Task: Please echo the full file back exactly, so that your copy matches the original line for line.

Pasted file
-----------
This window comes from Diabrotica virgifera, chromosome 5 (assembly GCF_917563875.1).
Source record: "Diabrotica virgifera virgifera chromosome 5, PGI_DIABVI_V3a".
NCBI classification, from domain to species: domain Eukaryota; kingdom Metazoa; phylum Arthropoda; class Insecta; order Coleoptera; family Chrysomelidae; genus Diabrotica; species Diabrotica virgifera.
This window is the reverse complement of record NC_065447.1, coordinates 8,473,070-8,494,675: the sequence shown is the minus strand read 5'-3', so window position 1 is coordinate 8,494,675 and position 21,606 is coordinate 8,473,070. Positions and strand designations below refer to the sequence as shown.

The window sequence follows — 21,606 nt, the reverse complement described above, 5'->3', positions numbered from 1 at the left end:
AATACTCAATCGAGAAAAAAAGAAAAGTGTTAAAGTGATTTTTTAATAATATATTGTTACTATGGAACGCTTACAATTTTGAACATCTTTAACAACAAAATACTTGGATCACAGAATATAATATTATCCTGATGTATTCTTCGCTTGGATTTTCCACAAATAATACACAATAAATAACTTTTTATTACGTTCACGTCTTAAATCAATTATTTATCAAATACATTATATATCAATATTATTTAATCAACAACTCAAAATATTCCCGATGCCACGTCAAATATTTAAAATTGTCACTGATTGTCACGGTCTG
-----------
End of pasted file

This window comes from Diabrotica virgifera, chromosome 5 (assembly GCF_917563875.1).
Source record: "Diabrotica virgifera virgifera chromosome 5, PGI_DIABVI_V3a".
NCBI classification, from domain to species: domain Eukaryota; kingdom Metazoa; phylum Arthropoda; class Insecta; order Coleoptera; family Chrysomelidae; genus Diabrotica; species Diabrotica virgifera.
This window is the reverse complement of record NC_065447.1, coordinates 8,473,070-8,494,675: the sequence shown is the minus strand read 5'-3', so window position 1 is coordinate 8,494,675 and position 21,606 is coordinate 8,473,070. Positions and strand designations below refer to the sequence as shown.

The window sequence follows — 21,606 nt, the reverse complement described above, 5'->3', positions numbered from 1 at the left end:
AATACTCAATCGAGAAAAAAAGAAAAGTGTTAAAGTGATTTTTTAATAATATATTGTTACTATGGAACGCTTACAATTTTGAACATCTTTAACAACAAAATACTTGGATCACAGAATATAATATTATCCTGATGTATTCTTCGCTTGGATTTTCCACAAATAATACACAATAAATAACTTTTTATTACGTTCACGTCTTAAATCAATTATTTATCAAATACATTATATATCAATATTATTTAATCAACAACTCAAAATATTCCCGATGCCACGTCAAATATTTAAAATTGTCACTGATTGTCACGGTCTG